Our view: Sell
Share price: 152.25p(-7.5p)
It is nearly a year to the day since Gerry Robinson signalled his interest in Rentokil Initial, the pest control to tropical plants group. He first talked of buying the company and then of merely installing himself as executive chairman with the promise that he would engineer a turnaround at the ailing company.
Doug Flynn, Rentokil's chief executive, had little trouble fending Mr Robinson off. However, he has found it more difficult to enact a recovery at the company. Yesterday came yet another setback for its long-suffering shareholders. The group warned that profits at its textiles and washroom services business this year would not meet expectations. To blame are tough trading conditions in Europe.
The news is certainly a blow, and few were surprised to see Rentokil shares finished the day 5 per cent lower. The division is Rentokil's biggest, and accounts for a quarter of its total turnover. Alongside the warning were a lacklustre set of interim results. Profits fell 6.8 per cent to £102m during the six months to the end of June. At the textiles and washroom services division, they slumped by 18 per cent during the period.
It is clear now that Rentokil's long awaited recovery is still some way off.
Mr Flynn's bid to restore the group to health has seen him focus his reforms on streamlining the business, growing sales and disposals. So far there have been plenty of disposals. In November, Mr Flynn sold the group's conferences business for £325m, while earlier this year he dumped its UK and Canadian guarding operations for £105m.
However, on the sales growth front, the results have been less impressive. Although first-half revenues rose by 10 per cent, only a small proportion of this rise was generated organically.
Trading at 15 times forward earnings, with no evidence of a recovery in sight, Rentokil shares look to be overvalued.
Our view: Worth a punt
Share price: 252p (+12p)
Playtech designs, develops and licences the software that powers the online gaming industry. Its clients include Ukbetting, BetFred and the Tote. Yesterday, the group posted maiden interim results, and they made very good reading. Profits leapt 172 per cent in the six months to the end of June, to $37m. Revenues were up 139 per cent to $46m.
The group's software powers the websites of 42 operators, who between then run 144 different gambling sites. It makes money by being paid royalties from the revenues generated by these operators. The more money they make, the more Playtech makes.
Of course, the group is exposed to an attack on the industry it services by the US authorities. When last month the American government launched its assault on BetonSports, Playtech shares lost a third of their value. However, it is not as vulnerable as it once was. A year ago, 62 per cent of the group's revenues came from the US. This figure stands at less than 50 per cent today as Playtech has increased its exposure to the fast-growing Asian market.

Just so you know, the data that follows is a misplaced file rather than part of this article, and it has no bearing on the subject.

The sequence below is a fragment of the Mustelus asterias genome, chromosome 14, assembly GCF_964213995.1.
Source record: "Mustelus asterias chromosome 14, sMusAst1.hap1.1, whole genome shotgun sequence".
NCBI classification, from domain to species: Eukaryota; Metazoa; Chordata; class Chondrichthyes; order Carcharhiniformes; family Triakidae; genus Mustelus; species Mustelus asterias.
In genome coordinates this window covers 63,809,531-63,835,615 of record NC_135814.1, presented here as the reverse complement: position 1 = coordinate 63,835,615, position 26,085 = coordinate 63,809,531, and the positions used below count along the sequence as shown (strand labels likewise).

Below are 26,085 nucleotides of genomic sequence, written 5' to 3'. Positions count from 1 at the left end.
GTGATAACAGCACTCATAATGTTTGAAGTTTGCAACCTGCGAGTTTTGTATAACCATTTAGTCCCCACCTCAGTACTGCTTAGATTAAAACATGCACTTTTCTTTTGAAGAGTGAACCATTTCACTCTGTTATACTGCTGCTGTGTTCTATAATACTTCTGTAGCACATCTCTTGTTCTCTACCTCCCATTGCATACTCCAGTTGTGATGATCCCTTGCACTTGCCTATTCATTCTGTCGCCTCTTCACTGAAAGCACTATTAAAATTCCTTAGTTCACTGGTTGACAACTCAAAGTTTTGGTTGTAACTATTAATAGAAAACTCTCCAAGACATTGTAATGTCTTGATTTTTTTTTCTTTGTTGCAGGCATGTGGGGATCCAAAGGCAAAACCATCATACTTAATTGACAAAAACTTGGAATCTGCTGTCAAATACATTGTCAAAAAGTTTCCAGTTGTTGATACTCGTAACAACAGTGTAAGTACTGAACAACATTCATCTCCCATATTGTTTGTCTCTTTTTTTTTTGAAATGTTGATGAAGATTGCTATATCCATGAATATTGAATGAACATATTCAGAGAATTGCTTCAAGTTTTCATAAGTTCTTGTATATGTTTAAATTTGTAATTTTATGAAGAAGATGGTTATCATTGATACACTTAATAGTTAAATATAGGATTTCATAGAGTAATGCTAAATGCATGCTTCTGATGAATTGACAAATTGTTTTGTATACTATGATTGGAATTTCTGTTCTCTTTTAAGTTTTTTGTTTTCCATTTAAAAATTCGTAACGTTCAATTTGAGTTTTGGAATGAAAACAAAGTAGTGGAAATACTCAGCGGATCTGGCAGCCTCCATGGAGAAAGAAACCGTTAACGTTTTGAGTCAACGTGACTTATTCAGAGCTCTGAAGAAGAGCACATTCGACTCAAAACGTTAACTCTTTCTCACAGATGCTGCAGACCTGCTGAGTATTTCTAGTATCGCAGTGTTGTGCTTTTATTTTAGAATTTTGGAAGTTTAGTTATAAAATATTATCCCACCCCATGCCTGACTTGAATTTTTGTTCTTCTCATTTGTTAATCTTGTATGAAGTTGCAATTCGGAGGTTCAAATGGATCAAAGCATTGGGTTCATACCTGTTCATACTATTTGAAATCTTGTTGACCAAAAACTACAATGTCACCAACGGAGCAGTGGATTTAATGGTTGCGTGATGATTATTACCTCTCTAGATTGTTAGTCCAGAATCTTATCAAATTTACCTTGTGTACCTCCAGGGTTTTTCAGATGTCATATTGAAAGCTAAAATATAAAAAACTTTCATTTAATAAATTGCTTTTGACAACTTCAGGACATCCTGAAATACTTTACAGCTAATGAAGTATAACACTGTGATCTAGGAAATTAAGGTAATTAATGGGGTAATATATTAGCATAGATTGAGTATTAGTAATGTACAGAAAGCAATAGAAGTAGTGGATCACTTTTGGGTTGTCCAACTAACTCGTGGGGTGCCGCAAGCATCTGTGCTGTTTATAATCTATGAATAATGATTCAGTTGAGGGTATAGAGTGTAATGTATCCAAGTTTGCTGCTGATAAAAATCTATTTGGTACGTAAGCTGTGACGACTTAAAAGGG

To this end, the Isle of Man headquartered group will later this year launch an online version of mahjong (the Chinese board game).
Playtech is also working on software that will allow punters to gamble via their mobile phones.
With the group valued at less than 10 times forward earnings and boasting a dividend yield of 4.2 per cent, its shares are worth a punt despite the risks associated with the online gaming industry.
Our view: Buy
Share price: 112.5p (unch)
In less than a year Inspicio has gone from cash shell to major player in the global testing and inspection market. It has done this via a series of acquisitions, and yesterday came news of two more - in Portugal and Australia.
By Inspicio's standards these purchases were small. However, the slew of deals completed by the group in the 12 months has led to worry that its management have lost focus on its key task of turning around the Inspectorate business they bought in October, and this has weighed on the group's shares.
Inspectorate operates mainly in the oil and mining industries, checking the concentration of hydrocarbons or the quality of precious metals.
When Inspicio bought the business, it promised to make it more profitable by cutting costs. Its aim is to increase profit margins at Inspectorate from 1.7 per cent to 8 per cent by 2008. Many peers enjoy margins of over 10 per cent. If the group's management achieve this, profits should take off.
Analysts predict last year's £2.7m loss at Inspicio will be turned into a profit of £4.3m this year, rising to £11.7m in 2007 and maybe reaching £18m in 2008. This puts the shares on a forward rating of under 13 times.Reuse content